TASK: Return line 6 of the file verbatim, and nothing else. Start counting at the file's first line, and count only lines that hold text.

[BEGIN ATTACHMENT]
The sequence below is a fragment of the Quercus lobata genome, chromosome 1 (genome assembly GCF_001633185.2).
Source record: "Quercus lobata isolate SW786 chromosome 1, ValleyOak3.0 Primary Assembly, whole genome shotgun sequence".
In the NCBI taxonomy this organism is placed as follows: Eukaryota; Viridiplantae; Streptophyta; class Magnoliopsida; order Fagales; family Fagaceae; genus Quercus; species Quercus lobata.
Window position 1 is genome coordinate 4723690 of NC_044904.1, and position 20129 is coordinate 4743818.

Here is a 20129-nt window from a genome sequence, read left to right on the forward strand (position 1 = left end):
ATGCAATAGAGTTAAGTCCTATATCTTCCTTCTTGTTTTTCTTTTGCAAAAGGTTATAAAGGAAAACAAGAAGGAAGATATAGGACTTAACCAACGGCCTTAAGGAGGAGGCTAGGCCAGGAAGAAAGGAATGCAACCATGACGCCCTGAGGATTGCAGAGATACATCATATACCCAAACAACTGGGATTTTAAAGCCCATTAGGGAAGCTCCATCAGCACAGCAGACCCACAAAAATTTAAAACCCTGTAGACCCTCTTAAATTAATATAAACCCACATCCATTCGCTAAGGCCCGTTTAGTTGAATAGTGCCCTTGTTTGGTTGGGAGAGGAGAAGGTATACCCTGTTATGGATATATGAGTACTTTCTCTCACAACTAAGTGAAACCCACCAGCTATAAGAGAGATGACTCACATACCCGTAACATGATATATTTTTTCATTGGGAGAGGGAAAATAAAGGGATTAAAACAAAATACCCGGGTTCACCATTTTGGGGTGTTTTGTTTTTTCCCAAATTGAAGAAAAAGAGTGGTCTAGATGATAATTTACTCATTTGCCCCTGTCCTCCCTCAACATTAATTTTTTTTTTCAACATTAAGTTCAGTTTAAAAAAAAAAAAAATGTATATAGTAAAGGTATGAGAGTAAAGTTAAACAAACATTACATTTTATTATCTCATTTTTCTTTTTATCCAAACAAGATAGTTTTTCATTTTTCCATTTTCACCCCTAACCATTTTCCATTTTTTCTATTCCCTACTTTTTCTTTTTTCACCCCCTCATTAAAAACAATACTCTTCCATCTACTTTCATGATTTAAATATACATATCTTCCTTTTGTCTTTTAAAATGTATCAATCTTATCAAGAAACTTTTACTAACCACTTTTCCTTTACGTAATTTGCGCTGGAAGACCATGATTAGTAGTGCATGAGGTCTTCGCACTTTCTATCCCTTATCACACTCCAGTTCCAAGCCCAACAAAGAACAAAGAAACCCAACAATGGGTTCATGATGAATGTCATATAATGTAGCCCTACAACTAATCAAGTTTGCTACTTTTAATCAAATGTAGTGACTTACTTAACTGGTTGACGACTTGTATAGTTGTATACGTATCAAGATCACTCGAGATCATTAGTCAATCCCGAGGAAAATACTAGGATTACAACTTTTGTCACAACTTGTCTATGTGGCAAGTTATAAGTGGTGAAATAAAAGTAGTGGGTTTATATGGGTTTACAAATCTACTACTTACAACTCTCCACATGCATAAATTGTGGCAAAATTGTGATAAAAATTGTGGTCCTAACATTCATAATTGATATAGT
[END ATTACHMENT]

ATGCAATAGAGTTAAGTCCTATATCTTCCTTCTTGTTTTTCTTTTGCAAAAGGTTATAAAGGAAAACAAGAAGGAAGATATAGGACTTAACCAACGGCCTTAAGGAGGAGGCTAGGCCAGGAAGAAAGGAATGCAACCATGACGCCCTGAGGATTGCAGAGATACATCATATACCCAAACAACTGGGATTTTAAAGCCCATTAGGGAAGCTCCATCAGCACAGCAGACCCACAAAAATTTAAAACCCTGTAGACCCTCTTAAATTAATATAAACCCACATCCATTCGCTAAGGCCCGTTTAGTTGAATAGTGCCCTTGTTTGGTTGGGAGAGGAGAAGGTATACCCTGTTATGGATATATGAGTACTTTCTCTCACAACTAAGTGAAACCCACCAGCTATAAGAGAGATGACTCACATACCCGTAACATGATATATTTTTTCATTGGGAGAGGGAAAATAAAGGGATTAAAACAAAATACCCGGGTTCACCATTTTGGGGTGTTTTGTTTTTTCCCAAATTGAAGAAAAAGAGTGGTCTAGATGATAATTTACTCATTTGCCCCTGTCCTCCCTCAACATTAATTTTTTTTTTCAACATTAAGTTCAGTTTAAAAAAAAAAAAAATGTATATAGTAAAGGTATGAGAGTAAAGTTAAACAAACATTACATTTTATTATCTCATTTTTCTTTTTATCCAAACAAGATAGTTTTTCATTTTTCCATTTTCACCCCTAACCATTTTCCATTTTTTCTATTCCCTACTTTTTCTTTTTTCACCCCCTCATTAAAAACAATACTCTTCCATCTACTTTCATGATTTAAATATACATATCTTCCTTTTGTCTTTTAAAATGTATCAATCTTATCAAGAAACTTTTACTAACCACTTTTCCTTTACGTAATTTGCGCTGGAAGACCATGATTAGTAGTGCATGAGGTCTTCGCACTTTCTATCCCTTATCACACTCCAGTTCCAAGCCCAACAAAGAACAAAGAAACCCAACAATGGGTTCATGATGAATGTCATATAATGTAGCCCTACAACTAATCAAGTTTGCTACTTTTAATCAAATGTAGTGACTTACTTAACTGGTTGACGACTTGTATAGTTGTATACGTATCAAGATCACTCGAGATCATTAGTCAATCCCGAGGAAAATACTAGGATTACAACTTTTGTCACAACTTGTCTATGTGGCAAGTTATAAGTGGTGAAATAAAAGTAGTGGGTTTATATGGGTTTACAAATCTACTACTTACAACTCTCCACATGCATAAATTGTGGCAAAATTGTGATAAAAATTGTGGTCCTAACATTCATAATTGATATAGT